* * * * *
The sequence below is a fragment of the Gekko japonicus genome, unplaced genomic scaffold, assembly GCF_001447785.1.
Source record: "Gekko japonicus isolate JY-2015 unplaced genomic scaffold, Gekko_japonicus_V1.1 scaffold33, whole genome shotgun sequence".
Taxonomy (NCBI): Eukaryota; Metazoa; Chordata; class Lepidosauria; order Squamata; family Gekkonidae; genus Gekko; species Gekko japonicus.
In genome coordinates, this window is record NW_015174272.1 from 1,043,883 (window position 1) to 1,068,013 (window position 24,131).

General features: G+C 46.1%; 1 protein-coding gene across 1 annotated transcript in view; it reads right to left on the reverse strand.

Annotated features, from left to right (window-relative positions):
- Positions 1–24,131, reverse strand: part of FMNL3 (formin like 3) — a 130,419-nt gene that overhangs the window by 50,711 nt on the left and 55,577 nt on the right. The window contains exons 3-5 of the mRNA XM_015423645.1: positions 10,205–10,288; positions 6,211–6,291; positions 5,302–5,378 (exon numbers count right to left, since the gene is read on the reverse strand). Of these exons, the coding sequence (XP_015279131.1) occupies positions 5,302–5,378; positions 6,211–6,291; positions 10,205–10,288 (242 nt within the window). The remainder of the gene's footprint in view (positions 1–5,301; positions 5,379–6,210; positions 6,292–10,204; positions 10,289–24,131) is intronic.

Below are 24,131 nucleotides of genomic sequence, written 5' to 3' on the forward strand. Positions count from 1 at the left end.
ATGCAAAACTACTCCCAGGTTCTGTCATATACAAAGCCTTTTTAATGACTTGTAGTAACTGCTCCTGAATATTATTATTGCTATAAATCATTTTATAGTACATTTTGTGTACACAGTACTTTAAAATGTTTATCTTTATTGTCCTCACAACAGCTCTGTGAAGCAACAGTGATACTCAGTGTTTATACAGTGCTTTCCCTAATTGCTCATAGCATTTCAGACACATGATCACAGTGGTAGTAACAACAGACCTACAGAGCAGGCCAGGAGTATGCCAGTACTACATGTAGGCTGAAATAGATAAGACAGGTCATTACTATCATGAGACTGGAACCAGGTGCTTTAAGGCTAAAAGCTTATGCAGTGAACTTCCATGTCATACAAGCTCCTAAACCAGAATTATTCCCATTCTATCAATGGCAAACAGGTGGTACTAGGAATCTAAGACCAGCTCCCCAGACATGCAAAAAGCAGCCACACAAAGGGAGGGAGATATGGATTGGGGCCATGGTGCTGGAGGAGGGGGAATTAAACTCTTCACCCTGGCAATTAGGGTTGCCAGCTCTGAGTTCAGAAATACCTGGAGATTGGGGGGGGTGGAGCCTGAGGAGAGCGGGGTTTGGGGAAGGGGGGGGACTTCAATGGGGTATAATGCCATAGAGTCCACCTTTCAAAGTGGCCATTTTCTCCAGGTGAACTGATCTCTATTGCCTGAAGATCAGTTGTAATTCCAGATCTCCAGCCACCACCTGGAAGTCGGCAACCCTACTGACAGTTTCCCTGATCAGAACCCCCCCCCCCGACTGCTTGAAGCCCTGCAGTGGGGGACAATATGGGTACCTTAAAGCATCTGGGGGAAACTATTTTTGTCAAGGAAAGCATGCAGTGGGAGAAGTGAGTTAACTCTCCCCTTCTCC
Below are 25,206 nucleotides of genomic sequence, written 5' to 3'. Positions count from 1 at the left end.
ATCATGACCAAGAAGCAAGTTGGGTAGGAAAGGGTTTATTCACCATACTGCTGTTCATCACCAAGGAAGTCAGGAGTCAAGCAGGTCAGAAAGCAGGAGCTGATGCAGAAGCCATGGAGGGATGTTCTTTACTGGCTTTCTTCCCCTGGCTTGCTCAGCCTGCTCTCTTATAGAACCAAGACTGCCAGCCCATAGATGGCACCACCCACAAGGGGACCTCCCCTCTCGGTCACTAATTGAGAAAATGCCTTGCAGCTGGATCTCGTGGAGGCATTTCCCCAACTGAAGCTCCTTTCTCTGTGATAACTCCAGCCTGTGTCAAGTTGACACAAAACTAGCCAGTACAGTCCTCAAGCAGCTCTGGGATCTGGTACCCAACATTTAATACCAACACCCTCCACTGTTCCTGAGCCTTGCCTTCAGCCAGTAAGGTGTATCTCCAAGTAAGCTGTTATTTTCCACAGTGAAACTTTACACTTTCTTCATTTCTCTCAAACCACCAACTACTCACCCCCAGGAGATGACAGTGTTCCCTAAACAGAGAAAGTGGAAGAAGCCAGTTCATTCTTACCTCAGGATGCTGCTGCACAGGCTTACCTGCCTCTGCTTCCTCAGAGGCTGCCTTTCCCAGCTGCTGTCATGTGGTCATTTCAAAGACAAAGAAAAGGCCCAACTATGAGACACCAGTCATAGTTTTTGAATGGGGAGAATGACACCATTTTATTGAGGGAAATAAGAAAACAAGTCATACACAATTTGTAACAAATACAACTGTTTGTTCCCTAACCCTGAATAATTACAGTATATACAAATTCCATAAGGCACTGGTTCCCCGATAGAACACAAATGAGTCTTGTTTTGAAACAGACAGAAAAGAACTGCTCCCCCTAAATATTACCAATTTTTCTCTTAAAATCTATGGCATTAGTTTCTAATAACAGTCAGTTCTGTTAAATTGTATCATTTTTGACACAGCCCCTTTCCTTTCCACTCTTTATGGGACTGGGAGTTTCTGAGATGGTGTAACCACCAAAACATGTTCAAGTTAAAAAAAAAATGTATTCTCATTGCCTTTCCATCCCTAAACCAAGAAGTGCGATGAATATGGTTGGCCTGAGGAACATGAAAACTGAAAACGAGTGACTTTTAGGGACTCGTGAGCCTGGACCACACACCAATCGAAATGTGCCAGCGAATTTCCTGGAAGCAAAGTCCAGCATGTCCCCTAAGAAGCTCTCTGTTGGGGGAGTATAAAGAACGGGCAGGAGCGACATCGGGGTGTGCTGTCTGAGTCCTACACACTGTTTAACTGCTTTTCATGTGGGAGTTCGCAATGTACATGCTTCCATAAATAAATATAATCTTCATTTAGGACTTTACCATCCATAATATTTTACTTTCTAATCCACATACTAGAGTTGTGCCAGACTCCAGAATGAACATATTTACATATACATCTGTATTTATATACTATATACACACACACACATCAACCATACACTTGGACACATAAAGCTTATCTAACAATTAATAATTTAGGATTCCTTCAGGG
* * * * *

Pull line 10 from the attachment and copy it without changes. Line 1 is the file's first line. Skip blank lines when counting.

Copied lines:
Below are 25,206 nucleotides of genomic sequence, written 5' to 3'. Positions count from 1 at the left end.